Editor John Simpson comments on the changes here.


This name for the American South first appears in 1859 in the lyrics of a minstrel song. The etymology is uncertain, but it is most likely a reference to the Mason-Dixon Line, the border between Pennsylvania and Maryland delimited by those eponymous surveyors.

The first recorded use of the of Dixie is from the song Johnny Roach, by Daniel D. Emmett, first performed in February 1859:

Gib me de place called Dixie land,
Wid hoe and shubble in my hand.

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Deadline is currently almost exclusively used to mean a time by which a task must be accomplished, but this was not always so. In the past, deadline had a variety of meanings, all related to a boundary for which there was a severe penalty for crossing.

The oldest of these uses dates to the American Civil War and refers to a line drawn around a military prison outside of which a prisoner could be shot, a literal “dead” line. From the Congressional Record of 12 January 1864:

The “dead line,” beyond which the prisoners are not allowed to pass.

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A caucus is a meeting in which leaders and insiders set the agenda and policy of a larger organization or select candidates for office. It also can be used as a verb meaning to meet in a caucus.

The etymology is uncertain and there are several competing hypotheses. It has been claimed to date to before 1736, but the first recorded use of the term is from 1763 in John Adams’s diary:

This day learned that the caucus club meets, at certain times, in the garret of Tom Dawes.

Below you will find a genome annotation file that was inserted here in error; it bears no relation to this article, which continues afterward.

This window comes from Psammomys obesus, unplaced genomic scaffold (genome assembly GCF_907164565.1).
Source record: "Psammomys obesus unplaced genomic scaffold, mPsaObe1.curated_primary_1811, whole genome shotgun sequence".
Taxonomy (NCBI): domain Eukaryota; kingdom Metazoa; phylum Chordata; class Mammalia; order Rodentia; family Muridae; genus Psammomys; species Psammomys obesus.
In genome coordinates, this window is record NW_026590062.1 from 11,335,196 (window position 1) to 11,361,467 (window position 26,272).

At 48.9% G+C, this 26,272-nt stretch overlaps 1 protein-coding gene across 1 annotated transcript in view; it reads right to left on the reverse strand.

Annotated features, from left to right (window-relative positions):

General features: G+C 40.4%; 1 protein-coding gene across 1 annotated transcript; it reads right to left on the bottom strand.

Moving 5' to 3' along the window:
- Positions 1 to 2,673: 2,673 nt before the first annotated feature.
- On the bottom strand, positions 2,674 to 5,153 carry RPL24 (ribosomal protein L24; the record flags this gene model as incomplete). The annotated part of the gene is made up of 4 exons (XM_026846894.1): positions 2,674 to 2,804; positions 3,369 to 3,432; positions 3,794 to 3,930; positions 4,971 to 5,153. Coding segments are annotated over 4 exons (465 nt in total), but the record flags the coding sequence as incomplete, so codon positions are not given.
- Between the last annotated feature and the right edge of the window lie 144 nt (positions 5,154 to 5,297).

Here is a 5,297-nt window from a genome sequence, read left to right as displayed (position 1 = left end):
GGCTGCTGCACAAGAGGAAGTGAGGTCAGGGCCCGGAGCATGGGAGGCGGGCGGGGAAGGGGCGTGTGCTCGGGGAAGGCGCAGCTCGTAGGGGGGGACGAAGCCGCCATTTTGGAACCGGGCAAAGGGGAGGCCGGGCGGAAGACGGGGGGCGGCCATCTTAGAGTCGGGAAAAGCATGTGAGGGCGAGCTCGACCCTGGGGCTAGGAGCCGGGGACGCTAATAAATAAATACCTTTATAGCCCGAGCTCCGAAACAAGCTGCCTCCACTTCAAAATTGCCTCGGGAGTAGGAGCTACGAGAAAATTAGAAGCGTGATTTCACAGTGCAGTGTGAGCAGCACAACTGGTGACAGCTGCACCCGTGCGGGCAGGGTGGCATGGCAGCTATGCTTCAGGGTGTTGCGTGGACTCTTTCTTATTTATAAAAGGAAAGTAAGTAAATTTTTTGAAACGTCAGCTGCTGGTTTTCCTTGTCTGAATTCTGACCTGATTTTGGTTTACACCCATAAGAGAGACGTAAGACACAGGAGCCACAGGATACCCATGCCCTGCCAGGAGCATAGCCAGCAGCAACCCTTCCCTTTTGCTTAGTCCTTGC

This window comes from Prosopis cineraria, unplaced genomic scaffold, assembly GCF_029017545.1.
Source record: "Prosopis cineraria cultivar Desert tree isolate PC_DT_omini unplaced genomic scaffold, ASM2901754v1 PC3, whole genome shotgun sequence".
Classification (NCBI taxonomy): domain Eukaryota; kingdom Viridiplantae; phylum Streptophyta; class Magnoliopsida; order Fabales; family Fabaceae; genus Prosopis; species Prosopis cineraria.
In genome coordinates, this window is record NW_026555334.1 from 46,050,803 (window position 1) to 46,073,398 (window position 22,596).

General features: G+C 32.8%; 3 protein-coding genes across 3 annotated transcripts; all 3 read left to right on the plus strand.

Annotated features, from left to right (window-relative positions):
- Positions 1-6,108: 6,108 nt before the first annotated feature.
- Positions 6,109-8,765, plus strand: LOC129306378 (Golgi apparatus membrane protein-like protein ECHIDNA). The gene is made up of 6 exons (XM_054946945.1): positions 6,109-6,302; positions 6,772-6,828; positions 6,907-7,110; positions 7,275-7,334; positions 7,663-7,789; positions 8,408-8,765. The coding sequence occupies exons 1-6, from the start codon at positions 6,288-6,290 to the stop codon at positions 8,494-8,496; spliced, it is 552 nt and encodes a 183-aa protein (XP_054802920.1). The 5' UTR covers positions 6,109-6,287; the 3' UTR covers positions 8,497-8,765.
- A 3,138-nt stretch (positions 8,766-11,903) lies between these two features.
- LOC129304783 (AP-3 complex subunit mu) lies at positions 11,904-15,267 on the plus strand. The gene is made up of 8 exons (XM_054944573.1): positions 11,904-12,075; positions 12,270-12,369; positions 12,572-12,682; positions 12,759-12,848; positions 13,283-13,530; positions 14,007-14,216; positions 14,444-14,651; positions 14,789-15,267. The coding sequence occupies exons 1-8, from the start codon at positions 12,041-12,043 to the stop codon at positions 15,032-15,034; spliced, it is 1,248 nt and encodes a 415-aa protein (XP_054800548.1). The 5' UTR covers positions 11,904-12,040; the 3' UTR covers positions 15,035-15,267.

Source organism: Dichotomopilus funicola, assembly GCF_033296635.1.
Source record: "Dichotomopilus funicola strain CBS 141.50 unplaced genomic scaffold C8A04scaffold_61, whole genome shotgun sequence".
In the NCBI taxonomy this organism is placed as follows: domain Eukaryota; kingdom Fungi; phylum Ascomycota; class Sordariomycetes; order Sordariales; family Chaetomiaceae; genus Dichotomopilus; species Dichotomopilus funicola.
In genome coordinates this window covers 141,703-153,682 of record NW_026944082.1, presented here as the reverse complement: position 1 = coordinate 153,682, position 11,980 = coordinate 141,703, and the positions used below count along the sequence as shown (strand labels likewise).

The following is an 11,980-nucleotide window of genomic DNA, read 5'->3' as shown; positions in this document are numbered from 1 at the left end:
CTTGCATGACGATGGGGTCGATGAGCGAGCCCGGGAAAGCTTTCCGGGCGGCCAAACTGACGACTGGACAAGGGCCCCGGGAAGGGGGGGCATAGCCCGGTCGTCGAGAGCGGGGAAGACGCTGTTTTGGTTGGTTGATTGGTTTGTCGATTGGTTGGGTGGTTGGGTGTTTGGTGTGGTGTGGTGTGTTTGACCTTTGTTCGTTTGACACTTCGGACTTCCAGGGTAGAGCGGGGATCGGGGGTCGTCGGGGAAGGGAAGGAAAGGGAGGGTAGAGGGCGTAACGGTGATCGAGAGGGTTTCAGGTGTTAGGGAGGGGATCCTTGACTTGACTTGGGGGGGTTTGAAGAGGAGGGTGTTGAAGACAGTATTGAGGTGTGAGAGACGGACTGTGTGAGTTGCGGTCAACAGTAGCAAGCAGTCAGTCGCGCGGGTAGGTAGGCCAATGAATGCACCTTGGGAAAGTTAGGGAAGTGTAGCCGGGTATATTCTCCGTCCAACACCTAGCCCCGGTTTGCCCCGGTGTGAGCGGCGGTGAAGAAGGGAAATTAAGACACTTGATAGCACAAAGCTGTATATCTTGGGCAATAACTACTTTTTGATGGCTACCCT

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Brothel derives, through the Middle English broþel, from the Old English bréoðan, meaning ruined or degenerate. It is a variant of the word brethel, meaning a good-for-nothing, a wretch.

The original sense was of a worthless or degenerate person and first appears in William Langland’s Piers Plowman, A text, which was written c.1367-70, with the surviving manuscripts dating to c.1390:

For nou is vche Boye, Bold Broþel, an[d?] oþer, To talken of þe Trinite, to beon holden A syre.
(For now is each boy (commoner), bold brothel, and other, to talk of the Trinity, to be looked upon as a sire.)

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brass tacks

The phrase get down to brass tacks is of uncertain etymology. No one knows why it was originally coined, but there are several explanations. What we do know is that the phrase dates to at least the 1860s and that it is American, possibly Texas to be specific, in origin. Beyond that, there is only speculation.

The earliest known citations are from newspapers, the first being from the Houston, Texas Tri-Weekly Telegraph of 21 January 1863:

When you come down to “brass tacks"—if we may be allowed the expression—everybody is governed by selfishness.1